You can smell the Chestnuts roasting here in Tuscany this autumn.
Tuscookany, Casentino, Chestnuts in Tuscany
Are you dreaming of eating roasted chestnuts at thanksgiving around a crackling fire? Fall is the season for roasting chestnuts! Even though the chestnut is popular worldwide, the use of the European chestnut as a food originates in Italy, but how did it gain its autumnal reputation?
These delicious nuts typically fall off the chestnut tree from mid-September to November and are harvested by simply picking the nuts off the ground. In general, a ten year old chestnut tree can produce up to 20 kg of chestnuts in a season. If you want to know why chestnuts are considered a festive snack, look at this article: Roasting chestnuts: a holiday tradition for many.
The chestnut tree is a part of the genus Castanea, which accounts for the Italian word for the nut: castagne. In October and November there are Roast Chestnut festivals, organised all over Italy, called “castagnata”. Castagnatas are dedicated to chestnuts and the different ways that you can eat them. There are poems, legends and stories associated with particular chestnut trees such as the Castagno dei Cento Cavalli (the chestnut tree of one hundred horses) on the slopes of Mount Etna, which is said to be the largest and oldest chestnut tree in the world. This particular tree had a circumference of 57.9 m! Although the 4,000-year-old tree has now split into several large trunks they still share the same root system. Legend has it that the chestnut tree of one hundred horses earned its name after sheltering a mysterious queen and her company of one hundred knights and lovers during a stormy night on the mountain. More information on this incredible tree can be found here: Hundred Horse Chestnut Tree
Chestnuts are eaten raw, roasted, dried, candied, pureed or made into flour, all over the world. They are, however, especially popular in Mediterranean countries. Thousands of years ago the Greeks, near the Mediterranean Sea, weren't able to grow many grains so they started to harvest the chestnuts to make use of their fat, fibre, mineral and vitamin content. They are full of vitamin C, zinc, folate, potassium, copper, selenium and magnesium. This versatile food is a great source of nutrients and all you need to do is go into the woods and collect them.
It has been said that the first ever chestnut to be roasted was in Rome during the 16th century, as they were sold on the street as a snack. To this day they are still a very popular authentic street food throughout Italy. The Italian name for a roasted chestnut is ‘caldarroste’, and they are sold in paper cones on the street. They’re quick and easy to cook. See below how you can roast them yourselves.
Even closer to home is the Casentino Valley where our villa, Casa Ombuto, is located and also close to Tuscookany’s other villa, Torre del Tartufo. Historically Casentino used to live from the produce of chestnut flour.
The chestnut is still an authentic ingredient in many Tuscan recipes, for example, in soups, cakes, breads, sauces, mousses and salads. If you join one of our autumn classes next year at Tuscookany we can have fun together cooking with delicious local chestnuts. In the mean time, look at this amazing chestnut thanksgiving recipe: Thanksgiving Stuffing with Roasted Chestnuts and Spicy Sausage.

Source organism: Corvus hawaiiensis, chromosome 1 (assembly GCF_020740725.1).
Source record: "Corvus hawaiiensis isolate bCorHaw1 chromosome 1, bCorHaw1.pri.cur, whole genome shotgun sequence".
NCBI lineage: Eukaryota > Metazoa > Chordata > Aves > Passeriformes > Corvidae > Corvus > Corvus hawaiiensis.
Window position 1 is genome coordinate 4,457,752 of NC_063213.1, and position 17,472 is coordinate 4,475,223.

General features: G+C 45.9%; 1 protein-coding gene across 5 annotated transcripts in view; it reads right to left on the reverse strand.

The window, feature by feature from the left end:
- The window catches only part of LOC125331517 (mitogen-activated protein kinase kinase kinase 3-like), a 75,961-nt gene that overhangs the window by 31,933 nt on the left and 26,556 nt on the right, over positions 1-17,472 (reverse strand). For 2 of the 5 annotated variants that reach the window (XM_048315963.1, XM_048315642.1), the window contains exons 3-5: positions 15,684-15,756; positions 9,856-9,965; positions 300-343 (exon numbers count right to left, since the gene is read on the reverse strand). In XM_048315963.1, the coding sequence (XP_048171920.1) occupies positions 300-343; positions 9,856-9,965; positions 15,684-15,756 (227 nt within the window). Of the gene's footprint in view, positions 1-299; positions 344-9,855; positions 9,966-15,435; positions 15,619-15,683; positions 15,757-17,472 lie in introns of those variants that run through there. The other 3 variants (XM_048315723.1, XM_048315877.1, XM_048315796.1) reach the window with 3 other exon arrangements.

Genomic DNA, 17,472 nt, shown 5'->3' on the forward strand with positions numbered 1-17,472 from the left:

The chestnut tree is not only famous for giving us the rich nut but also provides a great wood. Chestnut is of the same family as oak, and likewise its wood contains many tannins. This renders it very durable, gives it excellent natural outdoor resistance and saves the need for other protection treatment. Much of the wood used in our villas, Torre del Tartufo and Casa Ombuto, are made from chestnut wood. Casa Ombuto is even surrounded by 10 acres of chestnut forest! We have paid homage to the chestnut tree and all that it has given us by naming one of our favourite suites after it, ‘Castagna’. Many Italians pick their own chestnuts from wooded reserves, which charge by the final harvest weight, much like the "pick your own" berry or corn patches in the US. Customers carry home their basket of "castagne", and roast them. The cooked chestnuts are wrapped in a large cloth and rolled along the tabletop to loosen the shells. Many a fall evening is spent in Tuscany around the fireplace, peeling piping hot chestnuts straight from the embers and washing them down with the season’s new wine. If you are unable to visit Tuscany this autumn for this authentic experience then here is how you can roast chestnuts in your oven at home. They will make a great thanksgiving Aperitivo!
1. Gather your fresh raw chestnuts together and preheat the oven to 425 F/220 C
2. Using a sharp knife, make an X-shaped cut on the round side of each chestnut. This critical step keeps them from exploding from internal pressure when heated and makes peeling easier after roasting!
3. Arrange chestnuts on a baking rack or baking sheet.
4. Transfer the chestnuts to the oven and roast them until the skins have pulled back from the cuts and the inside has softened. The actual time required will depend on the chestnuts but will be at least 15 to 20 minutes.
5. Remove the nuts from the oven and pile them into a mound in an old towel. Wrap them up and squeeze hard - the chestnuts should crackle! Allow them to sit for a few minutes.
6. Unwrap the towel before pulling and snapping off the dark shells to reveal the creamy, white chestnuts. While peeling, make sure you also remove the papery skin between the shell and the chestnut.
7. Be sure to wash them down with a glass of Italian wine to get the full experience! To learn more about wines look at our blog: Call a friend and open a bottle of wine, as this story is juicy!